Sharemax investors believed they were buying shares in new shopping centres. In reality, though, the group dealt in somewhat exotic debt instruments well removed from ownership, described as “an unsecured subordinated interest rate acknowledgement of debt linked to a share”.
These were supposed to offer huge returns that, in a manner reminiscent of a Ponzi scheme, were sometimes paid before those shopping centres were actually built, apparently drawing from investments made by other people.
Sharemax collapsed in 2010 after a registrar of banks investigation found that Sharemax’s funding model had contravened the Bank Act.
A whistleblower filed a complaint with the US Securities & Exchange Commission in 2018 against EOH in relation to alleged corruption in an R120 million department of defence software deal, TechCentral reported.
The whistleblower accused Microsoft of being “complicit” in allowing JSE-listed EOH to engage in a “corrupt” licensing transaction with the department to gain access to Microsoft services. Microsoft terminated longstanding partner agreements with EOH, one of the largest IT service providers in Africa, in March.
EOH soon tasked law firm ENS to investigate R1.2 billion in suspect transactions, primarily in EOH’s dealings with the public sector.
This has led to large write-offs, in part due to the fraud, which contributed to EOH’s net asset value falling almost 70% to R1.957bn in the past year.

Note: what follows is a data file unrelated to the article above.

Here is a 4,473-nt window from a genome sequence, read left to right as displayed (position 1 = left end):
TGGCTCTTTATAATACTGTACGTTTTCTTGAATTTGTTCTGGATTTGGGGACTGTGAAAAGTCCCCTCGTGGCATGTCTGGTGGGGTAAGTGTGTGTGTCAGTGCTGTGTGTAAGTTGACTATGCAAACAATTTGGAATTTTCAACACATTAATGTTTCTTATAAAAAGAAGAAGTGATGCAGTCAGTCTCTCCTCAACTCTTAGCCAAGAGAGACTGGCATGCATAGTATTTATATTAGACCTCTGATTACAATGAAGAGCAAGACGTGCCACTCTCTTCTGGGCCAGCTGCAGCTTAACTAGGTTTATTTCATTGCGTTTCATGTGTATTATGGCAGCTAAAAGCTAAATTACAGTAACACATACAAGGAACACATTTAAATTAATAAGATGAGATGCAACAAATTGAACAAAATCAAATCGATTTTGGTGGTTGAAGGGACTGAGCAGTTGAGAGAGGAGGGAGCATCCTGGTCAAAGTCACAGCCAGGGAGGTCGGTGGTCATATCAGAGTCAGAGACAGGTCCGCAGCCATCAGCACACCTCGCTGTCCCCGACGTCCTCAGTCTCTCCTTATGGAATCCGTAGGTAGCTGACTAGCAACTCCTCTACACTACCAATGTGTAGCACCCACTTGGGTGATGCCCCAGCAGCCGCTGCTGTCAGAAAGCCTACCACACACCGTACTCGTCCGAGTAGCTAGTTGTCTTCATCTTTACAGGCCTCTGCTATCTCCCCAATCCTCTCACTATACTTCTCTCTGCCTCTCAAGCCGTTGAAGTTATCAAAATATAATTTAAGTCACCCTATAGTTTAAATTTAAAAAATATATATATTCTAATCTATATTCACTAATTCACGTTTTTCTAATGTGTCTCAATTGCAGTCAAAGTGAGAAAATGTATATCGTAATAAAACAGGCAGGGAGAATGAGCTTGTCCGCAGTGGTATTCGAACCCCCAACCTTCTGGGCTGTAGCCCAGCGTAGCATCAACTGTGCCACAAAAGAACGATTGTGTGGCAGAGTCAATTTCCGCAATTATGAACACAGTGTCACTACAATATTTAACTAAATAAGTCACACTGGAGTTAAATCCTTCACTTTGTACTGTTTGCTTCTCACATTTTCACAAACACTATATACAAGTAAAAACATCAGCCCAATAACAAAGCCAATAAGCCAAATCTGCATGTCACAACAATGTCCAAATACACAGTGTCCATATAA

EOH said a small group of individuals in the public sector team were responsible for the fraud. The ENS investigation also identified various opportunistic incidents of theft from EOH, and a number of individuals have been dismissed.
The Competition Commission launched an investigation into widespread collusion in the construction sector in relation to the construction of 2010 World Cup stadiums in 2011.
The collusion on these stadium projects is estimated to have added R14-billion to the construction costs borne predominantly by municipalities.
In June 2013, altogether 15 construction companies agreed to pay fines totalling R1.4bn for collusive tendering, including WBHO, Aveng, Murray & Roberts, Group Five, Basil Read, Raubex and Stefanutti Stocks.
In terms of this process, companies were encouraged to make full and truthful disclosure of bid-rigging, in return for penalties lower than what the Competition Commission would have sought if the cases were prosecuted.
African Global Operations, known as Bosasa, was established in 1995 and is accused of widespread corruption and undue influence with the state, and is estimated to have received government tenders to the value of R12 billion between 2003 and 2018.